Wednesday, August 25, 2010

Down (with) the Grocery Aisle - Part 4: Dairy

The dairy section can be tricky. There are many commercials out that push dairy as your sole source of calcium or protein. And then there are people on the other side who are needlessly afraid of dairy because there is "fat" in all dairy products. Today, we'll uncover the truth about dairy products.

Plain Yogurt + Fresh Fruit = Quality Snack
Lets start with milk. Whole milk is a very complete food. Most infants are raised on breast milk... and not the 2% kind either. Ask any doctor and 9 out of 10 will say that breast milk is the best source of vitamins, minerals, protein and fat for children. 

Most of you out there don't have a problem with the vitamins, minerals or protein. It's that other thing you're afraid of. But you have to understand that fat plays a very important role in our bodies. First and foremost, vitamins A, D, E, & K are all fat soluble vitamins. This means that you're body needs fat to transport these vitamins from the intestines into the blood stream.
Another function of fat is that it helps to maintain the integrity of our nervous system. 

Whole Milk Nutrition Label
But getting back to dairy, milk is as a complete food as you are going to find. My recommendation is 2% milk although full fat milk is only 3.25% fat. As you can see to the left, whole milk has 5g of saturated fat in 1 serving. 2% milk has 3g of saturated fat per serving. 

So either whole or 2% milk will be of benefit but fat-free milk will not do you much good as the vitamins A and D have to be added in because in the process of removing the fat, much of the vitamin A and D were also removed, and subsequently replaced with synthetic vitamins which, as I have mentioned in past posts, do not absorb nearly as well as natural forms of the vitamins.

Milk, cheese, yogurt and cottage cheese are all great sources of protein. Why? Because they come from an animal source. Most of the foods we eat from an animal source are great sources of protein.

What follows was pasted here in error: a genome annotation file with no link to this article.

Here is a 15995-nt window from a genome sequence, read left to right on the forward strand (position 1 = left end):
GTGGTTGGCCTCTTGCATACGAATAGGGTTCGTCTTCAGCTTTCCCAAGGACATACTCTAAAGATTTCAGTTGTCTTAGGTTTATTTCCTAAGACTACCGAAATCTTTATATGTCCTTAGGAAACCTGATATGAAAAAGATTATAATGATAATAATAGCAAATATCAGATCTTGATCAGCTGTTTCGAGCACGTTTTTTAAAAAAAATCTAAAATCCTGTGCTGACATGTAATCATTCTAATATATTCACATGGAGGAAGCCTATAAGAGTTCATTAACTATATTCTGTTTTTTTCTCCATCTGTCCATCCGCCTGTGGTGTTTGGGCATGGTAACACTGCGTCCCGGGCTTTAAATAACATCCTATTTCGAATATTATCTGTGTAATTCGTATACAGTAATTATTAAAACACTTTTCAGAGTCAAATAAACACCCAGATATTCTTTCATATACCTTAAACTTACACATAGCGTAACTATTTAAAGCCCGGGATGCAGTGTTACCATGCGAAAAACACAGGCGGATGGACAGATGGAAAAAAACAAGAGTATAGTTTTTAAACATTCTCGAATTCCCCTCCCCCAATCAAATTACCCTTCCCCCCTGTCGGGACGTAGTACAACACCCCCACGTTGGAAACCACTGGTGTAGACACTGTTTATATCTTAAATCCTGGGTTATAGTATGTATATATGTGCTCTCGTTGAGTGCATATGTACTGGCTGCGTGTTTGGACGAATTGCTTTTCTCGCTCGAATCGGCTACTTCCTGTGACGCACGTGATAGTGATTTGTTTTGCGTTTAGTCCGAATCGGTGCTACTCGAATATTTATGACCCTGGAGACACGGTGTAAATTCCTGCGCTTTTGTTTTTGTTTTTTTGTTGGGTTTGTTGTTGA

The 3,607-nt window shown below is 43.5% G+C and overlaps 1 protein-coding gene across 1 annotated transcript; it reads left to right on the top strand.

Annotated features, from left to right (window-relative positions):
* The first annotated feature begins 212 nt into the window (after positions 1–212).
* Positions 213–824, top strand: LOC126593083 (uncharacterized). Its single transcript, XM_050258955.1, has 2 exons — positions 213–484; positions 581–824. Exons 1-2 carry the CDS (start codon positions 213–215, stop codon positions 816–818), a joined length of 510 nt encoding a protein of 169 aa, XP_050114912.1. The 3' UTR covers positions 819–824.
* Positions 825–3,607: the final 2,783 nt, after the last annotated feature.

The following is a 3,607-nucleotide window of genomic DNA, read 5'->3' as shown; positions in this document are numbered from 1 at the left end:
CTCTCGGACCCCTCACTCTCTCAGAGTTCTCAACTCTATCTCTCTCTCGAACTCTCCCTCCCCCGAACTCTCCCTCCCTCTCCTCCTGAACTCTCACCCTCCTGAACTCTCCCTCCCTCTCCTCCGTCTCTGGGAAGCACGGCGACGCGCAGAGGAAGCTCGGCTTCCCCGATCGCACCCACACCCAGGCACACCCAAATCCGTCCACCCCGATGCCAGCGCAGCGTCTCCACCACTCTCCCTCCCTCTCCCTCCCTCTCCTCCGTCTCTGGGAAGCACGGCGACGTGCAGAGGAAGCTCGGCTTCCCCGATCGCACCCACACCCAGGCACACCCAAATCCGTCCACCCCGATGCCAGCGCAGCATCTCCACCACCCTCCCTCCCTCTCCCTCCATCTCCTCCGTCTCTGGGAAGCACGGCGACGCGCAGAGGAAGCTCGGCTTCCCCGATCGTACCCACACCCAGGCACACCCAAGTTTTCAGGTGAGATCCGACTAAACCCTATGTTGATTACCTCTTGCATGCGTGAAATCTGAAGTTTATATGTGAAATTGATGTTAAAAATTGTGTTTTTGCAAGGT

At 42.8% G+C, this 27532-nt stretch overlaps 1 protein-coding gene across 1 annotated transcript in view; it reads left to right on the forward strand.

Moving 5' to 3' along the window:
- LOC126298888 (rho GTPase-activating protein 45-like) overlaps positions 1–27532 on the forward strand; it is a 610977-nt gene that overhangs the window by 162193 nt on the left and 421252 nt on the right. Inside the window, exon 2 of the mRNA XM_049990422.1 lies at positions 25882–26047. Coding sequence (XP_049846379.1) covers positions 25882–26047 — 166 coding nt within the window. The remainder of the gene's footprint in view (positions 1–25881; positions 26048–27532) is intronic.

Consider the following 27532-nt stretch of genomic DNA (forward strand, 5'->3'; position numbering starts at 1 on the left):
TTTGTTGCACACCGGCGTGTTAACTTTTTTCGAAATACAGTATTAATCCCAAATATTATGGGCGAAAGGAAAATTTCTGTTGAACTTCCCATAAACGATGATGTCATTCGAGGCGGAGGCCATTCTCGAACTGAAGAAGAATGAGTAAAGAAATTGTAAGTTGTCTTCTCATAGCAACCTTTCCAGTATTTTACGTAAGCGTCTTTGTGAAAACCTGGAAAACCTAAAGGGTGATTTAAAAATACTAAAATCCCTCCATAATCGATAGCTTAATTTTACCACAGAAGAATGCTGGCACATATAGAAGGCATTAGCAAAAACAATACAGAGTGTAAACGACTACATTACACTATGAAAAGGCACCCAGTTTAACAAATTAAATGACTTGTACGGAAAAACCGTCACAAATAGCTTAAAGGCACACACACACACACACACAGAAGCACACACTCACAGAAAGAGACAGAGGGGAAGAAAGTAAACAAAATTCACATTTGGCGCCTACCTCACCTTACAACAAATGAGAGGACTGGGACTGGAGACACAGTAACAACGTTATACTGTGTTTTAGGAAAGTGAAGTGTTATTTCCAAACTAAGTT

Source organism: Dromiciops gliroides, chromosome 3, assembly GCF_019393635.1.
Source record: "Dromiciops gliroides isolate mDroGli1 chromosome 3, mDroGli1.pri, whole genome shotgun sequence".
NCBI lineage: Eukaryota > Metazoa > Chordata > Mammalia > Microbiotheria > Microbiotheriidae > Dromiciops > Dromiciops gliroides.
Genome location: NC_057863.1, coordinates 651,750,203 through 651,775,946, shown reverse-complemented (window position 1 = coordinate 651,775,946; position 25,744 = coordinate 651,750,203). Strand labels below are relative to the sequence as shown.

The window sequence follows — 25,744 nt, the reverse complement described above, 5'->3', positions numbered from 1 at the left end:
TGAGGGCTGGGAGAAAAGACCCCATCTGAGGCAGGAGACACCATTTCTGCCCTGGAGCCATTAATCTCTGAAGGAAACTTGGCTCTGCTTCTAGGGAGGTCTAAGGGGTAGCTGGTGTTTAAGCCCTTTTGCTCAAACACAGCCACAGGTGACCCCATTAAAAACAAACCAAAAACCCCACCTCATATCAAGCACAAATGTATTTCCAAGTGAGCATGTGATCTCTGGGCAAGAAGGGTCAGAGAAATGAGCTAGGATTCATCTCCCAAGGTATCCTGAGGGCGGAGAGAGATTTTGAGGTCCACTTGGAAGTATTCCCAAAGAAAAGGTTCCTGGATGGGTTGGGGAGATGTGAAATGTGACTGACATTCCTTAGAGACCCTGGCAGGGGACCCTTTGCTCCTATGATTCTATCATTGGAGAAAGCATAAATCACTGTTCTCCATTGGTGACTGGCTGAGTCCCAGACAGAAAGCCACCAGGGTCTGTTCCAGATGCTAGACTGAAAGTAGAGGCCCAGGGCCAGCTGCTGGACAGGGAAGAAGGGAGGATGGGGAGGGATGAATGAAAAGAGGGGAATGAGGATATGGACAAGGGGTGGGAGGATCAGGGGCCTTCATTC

Most yogurts and cottage cheeses are an excellent choice. The one thing you must remember is to check for sugar when they are mixed with fruit. Many yogurt cups have the "fruit on the bottom." Often times sugar is added to yogurt to make it sweeter.

You do not want to take in any extra sugar. Unless you are about to run a marathon, participate in a pro football, hockey or basketball game you do not need extra sugar. Be sure to check the ingredients list. If "sugar" or "glucose" or any other "-ose" is in the ingredients list, you need to put it down and find another yogurt that does not add any sugar.

Cottage cheese is a great snack when paired with fruit as well. This creates a very well balanced meal with fat, fruit, protein and fiber all in one quick bite to eat. Combine with blue berries, pineapple or peaches and you have an awesome food that works very well to preserve muscle and help burn fat.

As for block cheese, keep this one thing in mind - THERE IS NO SUCH THING AS "AMERICAN CHEESE." American cheese is highly processed and you might as well just eat it straight from the can. Again, check the ingredients list. If you find anything other than milk, enzymes and perhaps salt you really need to rethink whether or not you should be eating it. 

In summary, when it comes to dairy refer to the KISS principle - Keep it Super Simple. Milk products are fine the way they are. They do not require any additives to make it tasty. And anything that is added is going to be in attempt to sweeten it up.

1 comment:

courtneyb said...

Any thoughts on soy milk & soy yogurt? I've been doing both for some time now..

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